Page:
A major philanthropic grant will create a new center to advance open source software


The Georgia Tech College of Computing has received an $11 million grant from Schmidt Futures to establish one of four software engineering centers within the newly created Virtual Institute for Scientific Software (VISS). The new center will hire half a dozen software engineers to write scalable, reliable and portable open-source software for scientific research.

“Scientific research involves increasingly complex software, technologies and platforms,” ​​said Alessandro Orso, the software engineer and professor of computer science who leads the project. “Furthermore, platforms are constantly evolving, and the complexity and amount of data involved are ever increasing.”

The result is that these software systems are often developed as prototypes that are difficult to understand, maintain, and use, which limits their effectiveness and ultimately hampers scientific progress.

Software engineers are trained to solve these types of problems and know how to create high-quality software, but their time is too expensive for the budget of a typical research project. In typical grants, software is often treated as a by-product of research, which means that limited funding is allocated to it.

It’s there that Schmidt Futures Contracts Between. Schmidt Futures is a philanthropic initiative founded by Eric and Wendy Schmidt which early on relies on exceptional people to make the world a better place. They are investing $40 million in VISS over five years at four universities: Georgia Tech, the University of Washington, Johns Hopkins University and the University of Cambridge.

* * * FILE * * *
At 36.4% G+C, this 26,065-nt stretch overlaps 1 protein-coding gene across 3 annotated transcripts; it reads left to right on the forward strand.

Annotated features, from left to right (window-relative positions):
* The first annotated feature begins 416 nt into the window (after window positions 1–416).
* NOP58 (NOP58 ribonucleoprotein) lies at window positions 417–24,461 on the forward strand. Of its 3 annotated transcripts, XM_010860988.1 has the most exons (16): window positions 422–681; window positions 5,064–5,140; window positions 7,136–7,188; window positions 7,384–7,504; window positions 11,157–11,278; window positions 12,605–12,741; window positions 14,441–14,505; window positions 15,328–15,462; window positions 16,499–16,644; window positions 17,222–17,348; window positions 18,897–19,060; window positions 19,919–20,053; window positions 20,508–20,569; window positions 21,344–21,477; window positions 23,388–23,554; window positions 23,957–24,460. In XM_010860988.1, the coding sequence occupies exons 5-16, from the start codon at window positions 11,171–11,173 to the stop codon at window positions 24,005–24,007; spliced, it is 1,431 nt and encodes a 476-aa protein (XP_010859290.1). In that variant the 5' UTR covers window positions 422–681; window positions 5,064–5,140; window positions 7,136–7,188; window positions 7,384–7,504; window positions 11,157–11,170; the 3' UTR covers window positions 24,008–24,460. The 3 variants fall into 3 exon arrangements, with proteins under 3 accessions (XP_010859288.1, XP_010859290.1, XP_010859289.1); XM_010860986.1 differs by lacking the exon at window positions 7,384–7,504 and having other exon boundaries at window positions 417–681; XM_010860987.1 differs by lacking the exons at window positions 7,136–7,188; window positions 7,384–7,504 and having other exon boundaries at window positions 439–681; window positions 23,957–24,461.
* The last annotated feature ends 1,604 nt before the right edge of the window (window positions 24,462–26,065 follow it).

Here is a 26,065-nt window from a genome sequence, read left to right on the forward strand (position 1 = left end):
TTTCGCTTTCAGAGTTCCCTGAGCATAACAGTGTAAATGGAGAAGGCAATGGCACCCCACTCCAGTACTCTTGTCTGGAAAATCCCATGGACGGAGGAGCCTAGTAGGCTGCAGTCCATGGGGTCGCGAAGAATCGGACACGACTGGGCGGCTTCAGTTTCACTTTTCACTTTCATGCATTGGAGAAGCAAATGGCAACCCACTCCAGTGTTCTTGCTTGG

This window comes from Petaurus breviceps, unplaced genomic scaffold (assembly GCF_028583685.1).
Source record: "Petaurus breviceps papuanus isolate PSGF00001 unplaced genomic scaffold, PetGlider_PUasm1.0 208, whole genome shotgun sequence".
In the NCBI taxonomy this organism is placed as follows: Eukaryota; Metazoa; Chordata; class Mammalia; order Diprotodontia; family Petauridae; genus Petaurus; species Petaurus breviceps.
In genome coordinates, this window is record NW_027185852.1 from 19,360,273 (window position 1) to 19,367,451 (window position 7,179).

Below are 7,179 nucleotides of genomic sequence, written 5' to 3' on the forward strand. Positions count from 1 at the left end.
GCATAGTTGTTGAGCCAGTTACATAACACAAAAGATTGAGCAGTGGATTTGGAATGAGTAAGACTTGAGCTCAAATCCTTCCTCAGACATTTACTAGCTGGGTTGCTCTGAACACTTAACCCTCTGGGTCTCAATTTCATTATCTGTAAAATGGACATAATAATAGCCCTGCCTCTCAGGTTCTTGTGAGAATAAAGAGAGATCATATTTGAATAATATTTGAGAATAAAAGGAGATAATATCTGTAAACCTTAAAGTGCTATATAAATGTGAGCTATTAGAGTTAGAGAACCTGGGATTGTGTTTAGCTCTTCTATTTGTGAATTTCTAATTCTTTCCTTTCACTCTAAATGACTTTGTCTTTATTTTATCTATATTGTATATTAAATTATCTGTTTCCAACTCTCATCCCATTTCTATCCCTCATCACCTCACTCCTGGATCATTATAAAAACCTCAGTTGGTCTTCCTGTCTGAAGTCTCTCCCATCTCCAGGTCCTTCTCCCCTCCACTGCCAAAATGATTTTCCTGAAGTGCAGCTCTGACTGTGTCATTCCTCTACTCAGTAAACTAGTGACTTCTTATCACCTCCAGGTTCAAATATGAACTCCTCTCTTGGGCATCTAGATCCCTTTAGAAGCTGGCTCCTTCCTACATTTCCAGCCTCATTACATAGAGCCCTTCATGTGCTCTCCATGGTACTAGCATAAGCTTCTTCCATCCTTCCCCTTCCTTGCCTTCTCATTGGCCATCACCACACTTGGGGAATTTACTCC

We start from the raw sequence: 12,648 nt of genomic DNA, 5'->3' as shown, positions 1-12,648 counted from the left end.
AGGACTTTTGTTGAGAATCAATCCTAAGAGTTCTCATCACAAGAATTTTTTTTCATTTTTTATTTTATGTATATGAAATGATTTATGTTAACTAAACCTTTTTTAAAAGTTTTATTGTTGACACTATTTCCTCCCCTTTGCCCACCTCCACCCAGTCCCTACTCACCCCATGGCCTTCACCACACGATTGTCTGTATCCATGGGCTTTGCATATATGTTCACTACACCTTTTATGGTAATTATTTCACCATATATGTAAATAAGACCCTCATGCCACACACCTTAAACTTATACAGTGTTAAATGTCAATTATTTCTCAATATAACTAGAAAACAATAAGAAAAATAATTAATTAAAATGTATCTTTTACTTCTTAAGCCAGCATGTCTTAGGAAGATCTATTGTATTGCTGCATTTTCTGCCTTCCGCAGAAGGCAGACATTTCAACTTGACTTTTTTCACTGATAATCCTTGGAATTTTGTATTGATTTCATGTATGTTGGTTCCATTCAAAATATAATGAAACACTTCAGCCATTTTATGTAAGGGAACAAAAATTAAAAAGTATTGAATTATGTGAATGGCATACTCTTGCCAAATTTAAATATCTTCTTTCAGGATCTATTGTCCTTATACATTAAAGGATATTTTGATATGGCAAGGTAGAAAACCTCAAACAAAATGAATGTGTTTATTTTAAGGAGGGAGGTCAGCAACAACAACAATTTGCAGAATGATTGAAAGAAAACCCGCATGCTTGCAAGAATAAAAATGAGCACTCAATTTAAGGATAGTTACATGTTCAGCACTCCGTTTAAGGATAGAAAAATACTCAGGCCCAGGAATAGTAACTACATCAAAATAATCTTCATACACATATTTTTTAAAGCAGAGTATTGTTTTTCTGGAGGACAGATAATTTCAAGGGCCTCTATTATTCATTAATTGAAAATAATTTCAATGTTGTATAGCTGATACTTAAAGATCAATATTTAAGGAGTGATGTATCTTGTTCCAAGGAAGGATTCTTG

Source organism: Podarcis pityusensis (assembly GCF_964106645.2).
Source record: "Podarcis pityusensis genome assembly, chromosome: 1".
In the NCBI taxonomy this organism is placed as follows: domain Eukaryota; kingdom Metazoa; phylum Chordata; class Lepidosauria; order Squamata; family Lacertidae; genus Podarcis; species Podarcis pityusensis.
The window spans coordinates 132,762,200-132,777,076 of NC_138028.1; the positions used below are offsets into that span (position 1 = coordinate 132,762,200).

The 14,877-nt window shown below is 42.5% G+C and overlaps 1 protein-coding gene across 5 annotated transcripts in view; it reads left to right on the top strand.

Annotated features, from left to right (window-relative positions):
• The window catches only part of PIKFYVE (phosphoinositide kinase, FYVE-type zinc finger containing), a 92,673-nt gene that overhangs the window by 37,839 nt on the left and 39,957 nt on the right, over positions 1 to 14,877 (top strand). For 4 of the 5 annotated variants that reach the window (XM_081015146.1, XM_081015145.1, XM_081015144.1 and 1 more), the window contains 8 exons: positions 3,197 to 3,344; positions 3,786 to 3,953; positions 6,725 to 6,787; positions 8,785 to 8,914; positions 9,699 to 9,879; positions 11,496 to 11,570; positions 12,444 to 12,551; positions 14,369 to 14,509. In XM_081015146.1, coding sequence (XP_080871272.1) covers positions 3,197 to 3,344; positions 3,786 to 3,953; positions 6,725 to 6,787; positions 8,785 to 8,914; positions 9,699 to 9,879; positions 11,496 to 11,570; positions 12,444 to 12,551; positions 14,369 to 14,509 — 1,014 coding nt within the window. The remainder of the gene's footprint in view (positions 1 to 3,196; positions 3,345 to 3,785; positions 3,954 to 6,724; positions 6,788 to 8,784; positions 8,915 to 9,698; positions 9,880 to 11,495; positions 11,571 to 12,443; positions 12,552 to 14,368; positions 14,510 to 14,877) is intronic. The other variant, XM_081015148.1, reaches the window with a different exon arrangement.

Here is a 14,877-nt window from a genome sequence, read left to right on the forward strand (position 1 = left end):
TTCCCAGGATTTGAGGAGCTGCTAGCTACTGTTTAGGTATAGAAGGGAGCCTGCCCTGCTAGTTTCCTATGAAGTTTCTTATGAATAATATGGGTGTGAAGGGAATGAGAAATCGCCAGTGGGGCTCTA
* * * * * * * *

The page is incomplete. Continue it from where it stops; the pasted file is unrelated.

“Schmidt Futures’ Virtual Institute for Scientific Software is at the heart of our efforts to mobilize exceptional talent to solve specific challenging problems in science and society,” said the executive vice president. Elizabeth Young McNally.

At Georgia Tech, the funds will hire a software engineering manager, as well as three senior and two junior software engineers. A faculty director and advisory board will help guide the group’s work, which will include collaborations with Georgia Tech scientists.

“We are very proud to host one of the first four centers of the Schmidt Futures Virtual Institute of Scientific Software,” said Charles IsbelDean and John P. Imlay Jr. Chair in Computer Science

“The center at Georgia Tech will advance and support scientific research by applying modern software engineering practices, advanced technologies, and modern tools to the development of scientific software. The center will also collaborate with students and researchers to train the next generation of software engineering leaders.


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